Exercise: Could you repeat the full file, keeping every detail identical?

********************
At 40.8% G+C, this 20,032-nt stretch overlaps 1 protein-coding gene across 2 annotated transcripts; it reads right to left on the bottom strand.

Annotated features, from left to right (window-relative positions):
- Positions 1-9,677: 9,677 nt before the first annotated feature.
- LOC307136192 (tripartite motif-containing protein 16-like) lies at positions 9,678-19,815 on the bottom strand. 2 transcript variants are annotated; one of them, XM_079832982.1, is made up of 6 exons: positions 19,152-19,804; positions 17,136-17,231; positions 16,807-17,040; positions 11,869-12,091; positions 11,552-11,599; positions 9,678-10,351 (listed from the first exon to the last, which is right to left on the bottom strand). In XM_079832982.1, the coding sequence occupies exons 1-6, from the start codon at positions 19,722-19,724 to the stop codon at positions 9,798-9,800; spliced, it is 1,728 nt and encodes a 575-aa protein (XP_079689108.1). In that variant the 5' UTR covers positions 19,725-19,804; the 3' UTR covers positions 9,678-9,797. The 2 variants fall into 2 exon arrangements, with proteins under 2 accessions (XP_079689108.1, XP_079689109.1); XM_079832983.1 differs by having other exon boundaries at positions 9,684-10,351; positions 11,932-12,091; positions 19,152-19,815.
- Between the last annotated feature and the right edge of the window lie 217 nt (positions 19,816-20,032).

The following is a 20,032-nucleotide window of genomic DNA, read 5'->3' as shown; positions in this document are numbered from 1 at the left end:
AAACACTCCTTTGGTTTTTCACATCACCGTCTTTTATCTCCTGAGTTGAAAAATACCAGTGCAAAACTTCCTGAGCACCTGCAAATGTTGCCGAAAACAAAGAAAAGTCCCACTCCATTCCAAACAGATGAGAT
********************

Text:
At 40.8% G+C, this 20,032-nt stretch overlaps 1 protein-coding gene across 2 annotated transcripts; it reads right to left on the bottom strand.

Annotated features, from left to right (window-relative positions):
- Positions 1-9,677: 9,677 nt before the first annotated feature.
- LOC307136192 (tripartite motif-containing protein 16-like) lies at positions 9,678-19,815 on the bottom strand. 2 transcript variants are annotated; one of them, XM_079832982.1, is made up of 6 exons: positions 19,152-19,804; positions 17,136-17,231; positions 16,807-17,040; positions 11,869-12,091; positions 11,552-11,599; positions 9,678-10,351 (listed from the first exon to the last, which is right to left on the bottom strand). In XM_079832982.1, the coding sequence occupies exons 1-6, from the start codon at positions 19,722-19,724 to the stop codon at positions 9,798-9,800; spliced, it is 1,728 nt and encodes a 575-aa protein (XP_079689108.1). In that variant the 5' UTR covers positions 19,725-19,804; the 3' UTR covers positions 9,678-9,797. The 2 variants fall into 2 exon arrangements, with proteins under 2 accessions (XP_079689108.1, XP_079689109.1); XM_079832983.1 differs by having other exon boundaries at positions 9,684-10,351; positions 11,932-12,091; positions 19,152-19,815.
- Between the last annotated feature and the right edge of the window lie 217 nt (positions 19,816-20,032).

The following is a 20,032-nucleotide window of genomic DNA, read 5'->3' as shown; positions in this document are numbered from 1 at the left end:
AAACACTCCTTTGGTTTTTCACATCACCGTCTTTTATCTCCTGAGTTGAAAAATACCAGTGCAAAACTTCCTGAGCACCTGCAAATGTTGCCGAAAACAAAGAAAAGTCCCACTCCATTCCAAACAGATGAGAT